Find Your Edges

At a shockingly early age we get pushed towards identity-defining metrics like good grades. High marks become the target for a successful life to children whose life experience measures in the single digits.

Unfortunately, this simplification of our identity leaves many bewildered graduates on the other end of the education system. Diploma clutched in one hand, head scratched by the other.

Hunting for good grades can muddy the vital process of self-discovery, which is arguably the best use of higher education.

College has added value if you can remain adaptive to your own interests. I changed my major three times before landing on what I loved, which required me to admit I was wrong, and then wrong again.

College provided me the time to take classes focused on the edges of my interest. Allowing me to discover at least as much about myself as the facts we were compelled to regurgitate on tests for grades that we’ve lived our entire lives to earn.

Running headlong toward my edges allowed me to find what I loved and what I didn’t, what I’m good at and what I’m not. It helped me understand how I might best fit in the world.

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Meat Bag Confronts Screen, More at 11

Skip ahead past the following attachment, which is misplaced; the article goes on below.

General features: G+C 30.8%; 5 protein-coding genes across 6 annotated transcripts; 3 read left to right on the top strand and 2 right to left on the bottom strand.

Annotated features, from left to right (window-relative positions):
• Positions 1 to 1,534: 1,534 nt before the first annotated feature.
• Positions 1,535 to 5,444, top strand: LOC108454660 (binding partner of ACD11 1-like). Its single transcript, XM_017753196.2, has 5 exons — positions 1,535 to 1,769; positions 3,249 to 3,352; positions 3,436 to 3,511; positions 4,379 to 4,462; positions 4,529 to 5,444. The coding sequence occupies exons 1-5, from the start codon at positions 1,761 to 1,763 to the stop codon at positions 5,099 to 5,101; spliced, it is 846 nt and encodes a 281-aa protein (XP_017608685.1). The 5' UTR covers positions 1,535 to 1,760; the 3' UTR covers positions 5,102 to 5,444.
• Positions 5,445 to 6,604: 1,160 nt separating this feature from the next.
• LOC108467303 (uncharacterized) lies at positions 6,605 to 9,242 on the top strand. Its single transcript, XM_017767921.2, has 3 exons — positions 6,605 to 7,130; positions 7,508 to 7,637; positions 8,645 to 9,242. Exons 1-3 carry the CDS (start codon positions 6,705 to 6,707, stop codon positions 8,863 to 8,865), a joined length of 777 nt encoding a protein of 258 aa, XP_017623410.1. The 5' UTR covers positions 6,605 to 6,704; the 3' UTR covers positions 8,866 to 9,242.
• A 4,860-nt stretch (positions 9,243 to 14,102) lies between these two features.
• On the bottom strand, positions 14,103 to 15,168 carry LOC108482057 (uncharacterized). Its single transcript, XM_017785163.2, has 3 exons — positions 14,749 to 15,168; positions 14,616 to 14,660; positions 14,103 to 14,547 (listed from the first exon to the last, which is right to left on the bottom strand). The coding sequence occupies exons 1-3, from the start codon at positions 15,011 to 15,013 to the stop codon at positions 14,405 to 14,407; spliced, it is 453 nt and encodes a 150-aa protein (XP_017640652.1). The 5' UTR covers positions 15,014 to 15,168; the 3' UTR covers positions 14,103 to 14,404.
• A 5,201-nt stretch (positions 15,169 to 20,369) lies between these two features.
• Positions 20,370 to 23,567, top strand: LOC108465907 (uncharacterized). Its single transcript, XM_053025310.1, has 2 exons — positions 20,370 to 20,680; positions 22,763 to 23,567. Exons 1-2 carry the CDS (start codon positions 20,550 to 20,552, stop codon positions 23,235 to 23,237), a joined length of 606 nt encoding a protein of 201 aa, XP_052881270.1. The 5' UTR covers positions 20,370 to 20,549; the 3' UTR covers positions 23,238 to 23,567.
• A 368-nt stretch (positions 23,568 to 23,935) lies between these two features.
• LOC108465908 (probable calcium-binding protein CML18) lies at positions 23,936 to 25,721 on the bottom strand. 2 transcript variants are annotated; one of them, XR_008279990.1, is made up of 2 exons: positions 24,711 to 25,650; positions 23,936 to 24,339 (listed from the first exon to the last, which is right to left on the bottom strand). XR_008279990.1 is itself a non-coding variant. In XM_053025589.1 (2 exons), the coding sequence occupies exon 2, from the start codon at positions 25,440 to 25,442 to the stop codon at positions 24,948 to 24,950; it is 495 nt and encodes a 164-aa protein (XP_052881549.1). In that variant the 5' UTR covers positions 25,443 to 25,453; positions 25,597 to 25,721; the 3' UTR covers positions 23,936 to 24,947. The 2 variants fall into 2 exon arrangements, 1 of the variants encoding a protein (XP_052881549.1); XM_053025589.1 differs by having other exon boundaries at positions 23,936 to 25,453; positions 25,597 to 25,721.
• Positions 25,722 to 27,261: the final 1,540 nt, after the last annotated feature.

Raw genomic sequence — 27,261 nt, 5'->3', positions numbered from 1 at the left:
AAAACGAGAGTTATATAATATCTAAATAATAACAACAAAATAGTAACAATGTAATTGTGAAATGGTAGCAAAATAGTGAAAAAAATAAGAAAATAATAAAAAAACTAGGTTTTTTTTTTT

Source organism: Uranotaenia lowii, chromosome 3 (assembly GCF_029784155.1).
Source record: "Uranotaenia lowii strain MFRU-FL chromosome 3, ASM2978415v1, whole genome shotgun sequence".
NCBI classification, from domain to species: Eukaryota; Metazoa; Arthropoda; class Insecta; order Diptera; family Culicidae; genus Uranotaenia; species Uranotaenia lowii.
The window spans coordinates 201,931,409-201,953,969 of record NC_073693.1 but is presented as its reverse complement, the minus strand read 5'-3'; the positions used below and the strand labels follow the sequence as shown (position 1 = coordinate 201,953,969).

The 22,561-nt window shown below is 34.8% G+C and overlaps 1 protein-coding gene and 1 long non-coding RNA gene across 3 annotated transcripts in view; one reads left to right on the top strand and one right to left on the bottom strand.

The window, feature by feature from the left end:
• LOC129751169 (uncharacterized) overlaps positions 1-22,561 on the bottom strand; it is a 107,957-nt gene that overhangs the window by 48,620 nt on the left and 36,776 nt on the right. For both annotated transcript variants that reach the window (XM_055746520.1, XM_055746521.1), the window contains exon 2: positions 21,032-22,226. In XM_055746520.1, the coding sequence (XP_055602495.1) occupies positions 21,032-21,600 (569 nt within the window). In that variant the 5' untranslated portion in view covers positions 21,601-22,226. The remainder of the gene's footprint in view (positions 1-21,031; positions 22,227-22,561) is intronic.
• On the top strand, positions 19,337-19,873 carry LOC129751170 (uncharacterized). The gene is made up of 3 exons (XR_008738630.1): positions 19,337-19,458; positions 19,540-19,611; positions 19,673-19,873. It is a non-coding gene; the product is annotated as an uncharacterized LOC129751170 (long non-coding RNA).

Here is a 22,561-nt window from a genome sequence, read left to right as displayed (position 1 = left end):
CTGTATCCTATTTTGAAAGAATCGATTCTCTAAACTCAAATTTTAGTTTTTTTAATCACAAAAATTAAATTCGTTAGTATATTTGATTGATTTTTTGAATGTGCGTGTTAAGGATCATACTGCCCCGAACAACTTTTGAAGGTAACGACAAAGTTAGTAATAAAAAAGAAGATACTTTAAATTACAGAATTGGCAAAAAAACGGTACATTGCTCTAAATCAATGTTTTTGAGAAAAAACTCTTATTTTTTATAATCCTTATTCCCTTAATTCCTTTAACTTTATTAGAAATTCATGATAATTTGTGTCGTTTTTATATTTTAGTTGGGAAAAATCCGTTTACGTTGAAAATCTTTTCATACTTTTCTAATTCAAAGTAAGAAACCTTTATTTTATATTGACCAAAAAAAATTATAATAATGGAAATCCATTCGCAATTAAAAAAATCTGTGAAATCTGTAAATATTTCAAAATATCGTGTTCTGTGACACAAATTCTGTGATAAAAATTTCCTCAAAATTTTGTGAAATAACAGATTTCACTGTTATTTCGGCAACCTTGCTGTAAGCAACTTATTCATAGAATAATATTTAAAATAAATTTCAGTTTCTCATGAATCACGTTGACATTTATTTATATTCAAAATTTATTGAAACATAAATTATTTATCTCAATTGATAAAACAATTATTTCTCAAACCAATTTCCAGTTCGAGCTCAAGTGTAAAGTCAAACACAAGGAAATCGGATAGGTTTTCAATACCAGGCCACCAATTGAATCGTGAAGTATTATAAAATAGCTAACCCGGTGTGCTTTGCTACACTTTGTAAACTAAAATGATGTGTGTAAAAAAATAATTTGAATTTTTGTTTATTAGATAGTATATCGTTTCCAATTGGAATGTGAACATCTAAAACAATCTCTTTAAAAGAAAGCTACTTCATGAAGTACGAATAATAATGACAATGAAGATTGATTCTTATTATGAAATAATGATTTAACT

“Don’t sit so close! You’ll ruin your eyes!”

My worrisome mother often shouted from across the room, frustrated by her child’s growing infatuation with the images pouring out of our living-room tube TV.

Television was reviled on one side of our family. My grandparents only let me watch baseball and McGee & Me, a Christian home video series. Viewed as the source of all our misgivings, TV subverts a good Christian life. A sinful teacher. A device with unchecked access to my newly forming neural connections.

But I will forever defend the television, for its many faults, it still welcomes groups to sit together and focus attention. If not on each other, then at least on an agreed point. A movie, show, or nothing in particular. We focused together.

That’s not as viable with our pocket screens.

Our smartphones are highly personal and personalized; downright magical, you might say. But looking over someone’s shoulder as they scroll through their feed is met with a bristling self-consciousness.

I think this is a problem.

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